In a previous article, payday loans were described. Essentially, a borrower writes a check to an establishment for the amount of cash they'd like to borrow, plus the accompanying fee. The lender then holds the check until the borrower's next payday or for up to 7, 14, or 21 days. A 14-day maximum is the typical industry standard.
While prohibited in New Jersey, payday loans are widely available online. Payday lenders market to people who have no place else to go (or who think they have no place else to go) for quick cash. They are especially popular in southern and mid-western states. Payday loan advances are essentially high-interest, short-term loans even though lenders have argued that they are merely charging a fee to hold a postdated check.
This is a true story that illustrates how quickly payday loans can spin your finances out of control. A Tennessee hospital food service worker earning $16,000 a year had no savings and needed $200 immediately to pay bills. A friend told her about a storefront loan office that would lend her money until her next payday. She paid a $38 fee to borrow $200 for two weeks. When payday came, she didn't have the $200 so she extended the loan. She did this for an entire year. A year later, the woman had paid $1,220 in fees. And she still owed the $200. She was quoted as saying, "I never dreamed it could get to be such a mess."
In another true example, a woman paid $45 to borrow $300 for two weeks. She extended the loan again and again. After two years, she had paid more than $2,000 in interest on the original loan. She contacted her state attorney general and joined a class-action suit against the company. She was later quoted as saying, "They are not anybody's friend. You'll end up paying ten times what you borrowed."
There are alternatives to payday loans where people can borrow for a fraction of what payday lenders charge. Below are some suggestions:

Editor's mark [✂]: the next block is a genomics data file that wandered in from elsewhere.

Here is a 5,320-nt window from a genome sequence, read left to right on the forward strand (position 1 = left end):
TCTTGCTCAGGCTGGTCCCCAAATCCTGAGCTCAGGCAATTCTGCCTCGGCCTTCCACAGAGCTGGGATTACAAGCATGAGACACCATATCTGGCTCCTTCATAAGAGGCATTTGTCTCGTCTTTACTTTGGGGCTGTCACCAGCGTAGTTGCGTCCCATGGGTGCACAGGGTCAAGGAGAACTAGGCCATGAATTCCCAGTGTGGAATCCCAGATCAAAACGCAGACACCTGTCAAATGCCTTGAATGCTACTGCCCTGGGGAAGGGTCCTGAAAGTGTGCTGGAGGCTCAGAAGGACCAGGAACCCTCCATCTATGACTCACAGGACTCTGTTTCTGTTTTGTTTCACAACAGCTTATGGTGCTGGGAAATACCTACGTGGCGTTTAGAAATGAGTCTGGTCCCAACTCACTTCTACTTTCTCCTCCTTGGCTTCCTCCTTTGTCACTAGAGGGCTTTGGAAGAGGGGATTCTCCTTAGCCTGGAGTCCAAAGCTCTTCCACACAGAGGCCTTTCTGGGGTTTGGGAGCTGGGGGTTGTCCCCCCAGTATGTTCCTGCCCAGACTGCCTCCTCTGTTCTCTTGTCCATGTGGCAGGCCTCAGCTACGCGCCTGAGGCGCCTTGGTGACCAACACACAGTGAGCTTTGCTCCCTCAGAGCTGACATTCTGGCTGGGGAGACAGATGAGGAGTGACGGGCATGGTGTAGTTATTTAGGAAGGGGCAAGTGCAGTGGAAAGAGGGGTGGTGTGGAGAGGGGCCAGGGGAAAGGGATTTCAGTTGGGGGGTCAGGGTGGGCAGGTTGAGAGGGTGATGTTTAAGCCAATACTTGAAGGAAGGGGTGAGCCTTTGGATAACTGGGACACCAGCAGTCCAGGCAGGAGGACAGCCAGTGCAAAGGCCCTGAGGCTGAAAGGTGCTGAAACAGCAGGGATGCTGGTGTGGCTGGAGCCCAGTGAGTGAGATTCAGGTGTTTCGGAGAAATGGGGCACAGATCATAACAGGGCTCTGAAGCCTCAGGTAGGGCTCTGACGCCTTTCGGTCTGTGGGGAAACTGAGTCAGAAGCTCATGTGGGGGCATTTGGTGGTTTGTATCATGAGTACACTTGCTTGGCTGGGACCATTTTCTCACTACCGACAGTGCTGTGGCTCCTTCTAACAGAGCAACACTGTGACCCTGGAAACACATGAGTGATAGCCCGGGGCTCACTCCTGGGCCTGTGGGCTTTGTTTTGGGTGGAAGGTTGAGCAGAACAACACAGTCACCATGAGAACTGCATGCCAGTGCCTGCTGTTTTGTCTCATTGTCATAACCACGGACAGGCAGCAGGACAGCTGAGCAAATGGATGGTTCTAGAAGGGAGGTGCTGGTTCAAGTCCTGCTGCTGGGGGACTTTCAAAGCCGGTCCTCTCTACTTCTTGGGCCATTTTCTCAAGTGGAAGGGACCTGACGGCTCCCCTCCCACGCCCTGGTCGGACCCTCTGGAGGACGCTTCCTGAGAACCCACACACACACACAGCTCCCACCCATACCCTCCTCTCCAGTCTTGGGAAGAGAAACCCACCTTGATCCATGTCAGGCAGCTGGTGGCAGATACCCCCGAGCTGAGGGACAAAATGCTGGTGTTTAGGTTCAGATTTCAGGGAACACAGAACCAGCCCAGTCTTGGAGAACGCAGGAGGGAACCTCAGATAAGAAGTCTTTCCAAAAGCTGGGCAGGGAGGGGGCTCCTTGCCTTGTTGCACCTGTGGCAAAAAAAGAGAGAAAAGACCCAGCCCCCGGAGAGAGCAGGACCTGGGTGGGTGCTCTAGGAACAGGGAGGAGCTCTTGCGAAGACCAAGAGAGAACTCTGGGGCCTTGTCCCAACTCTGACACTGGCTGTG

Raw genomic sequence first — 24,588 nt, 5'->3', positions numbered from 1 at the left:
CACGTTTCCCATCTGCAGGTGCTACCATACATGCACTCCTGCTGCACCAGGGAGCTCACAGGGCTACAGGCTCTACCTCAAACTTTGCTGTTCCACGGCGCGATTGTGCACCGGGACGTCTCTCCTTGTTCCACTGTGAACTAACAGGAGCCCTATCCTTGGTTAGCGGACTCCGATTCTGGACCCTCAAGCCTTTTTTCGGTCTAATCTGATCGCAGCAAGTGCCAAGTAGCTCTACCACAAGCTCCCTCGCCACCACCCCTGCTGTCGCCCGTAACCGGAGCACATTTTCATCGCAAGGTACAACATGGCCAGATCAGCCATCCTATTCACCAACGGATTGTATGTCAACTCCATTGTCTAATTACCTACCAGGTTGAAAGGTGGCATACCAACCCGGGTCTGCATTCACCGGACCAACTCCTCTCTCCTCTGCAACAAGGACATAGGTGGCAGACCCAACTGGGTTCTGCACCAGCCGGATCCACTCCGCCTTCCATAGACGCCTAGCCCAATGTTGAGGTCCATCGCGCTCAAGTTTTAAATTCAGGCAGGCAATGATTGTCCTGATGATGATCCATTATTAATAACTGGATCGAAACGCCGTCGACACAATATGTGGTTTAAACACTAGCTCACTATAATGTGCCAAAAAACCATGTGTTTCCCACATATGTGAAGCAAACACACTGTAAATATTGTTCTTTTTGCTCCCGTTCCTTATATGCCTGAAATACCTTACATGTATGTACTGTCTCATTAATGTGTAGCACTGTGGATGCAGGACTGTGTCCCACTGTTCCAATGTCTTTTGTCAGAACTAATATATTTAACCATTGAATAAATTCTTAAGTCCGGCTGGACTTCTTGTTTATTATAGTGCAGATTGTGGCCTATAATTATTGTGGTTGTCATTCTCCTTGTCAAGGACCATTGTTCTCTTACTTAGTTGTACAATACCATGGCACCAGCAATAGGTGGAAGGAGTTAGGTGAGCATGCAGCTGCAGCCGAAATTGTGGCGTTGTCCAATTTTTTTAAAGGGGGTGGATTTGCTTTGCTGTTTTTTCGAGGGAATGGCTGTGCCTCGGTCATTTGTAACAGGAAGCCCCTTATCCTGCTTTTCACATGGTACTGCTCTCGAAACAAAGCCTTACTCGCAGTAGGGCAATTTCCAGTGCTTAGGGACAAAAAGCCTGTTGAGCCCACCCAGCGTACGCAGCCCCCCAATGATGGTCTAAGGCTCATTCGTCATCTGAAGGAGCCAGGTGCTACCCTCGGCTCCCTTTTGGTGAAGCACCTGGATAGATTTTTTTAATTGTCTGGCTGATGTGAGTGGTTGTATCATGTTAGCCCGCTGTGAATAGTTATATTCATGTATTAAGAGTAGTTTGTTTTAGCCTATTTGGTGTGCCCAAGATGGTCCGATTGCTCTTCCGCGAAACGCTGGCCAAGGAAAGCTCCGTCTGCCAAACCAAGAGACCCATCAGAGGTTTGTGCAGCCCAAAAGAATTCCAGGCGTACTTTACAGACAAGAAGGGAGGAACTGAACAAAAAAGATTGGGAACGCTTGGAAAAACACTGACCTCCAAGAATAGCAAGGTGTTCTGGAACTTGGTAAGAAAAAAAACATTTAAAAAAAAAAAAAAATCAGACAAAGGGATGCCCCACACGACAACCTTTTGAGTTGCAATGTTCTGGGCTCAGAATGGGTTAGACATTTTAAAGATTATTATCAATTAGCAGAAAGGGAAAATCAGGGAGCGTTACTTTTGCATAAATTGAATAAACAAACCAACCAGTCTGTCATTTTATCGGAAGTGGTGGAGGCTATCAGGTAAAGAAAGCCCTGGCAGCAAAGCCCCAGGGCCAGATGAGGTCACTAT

·Credit Union Payday Loans--Some credit unions offer payday loans to their members, but at far lower prices than "fringe banking" payday loan companies.
·Advances From Employers--Some employers will provide paycheck advances, if you ask, and will generally not charge any interest.
·Cash Advances on a Credit Card--Credit cards generally charge a higher rate for cash advances than for purchases, plus transaction fees, but nowhere near the APR charged by payday lenders.
·Small Bank or Finance Company Loans--Many banks, credit unions, and finance companies allow people to take out small loans of $1,000 or less. Of the three, finance companies generally charge the highest interest rates (often an APR over 20%) but may consider borrowers with blemished credit histories.
·Loans From Family and Friends--Family and friends may be able to assist you and may or may not charge interest. Be sure to treat the loan seriously and make payments promptly to avoid family problems.
Sometimes people truly don't have any other good options for getting quick cash besides a payday loan. They don't belong to a credit union; have a poor credit history and, therefore, don't qualify for loans or credit cards; and do not have an employer, friend, or family member who can (or will) lend them money. If you must use a payday loan, borrow only as much as you can afford to pay back with either your next paycheck or another source of money that you know is coming (e.g., tax refund, child support).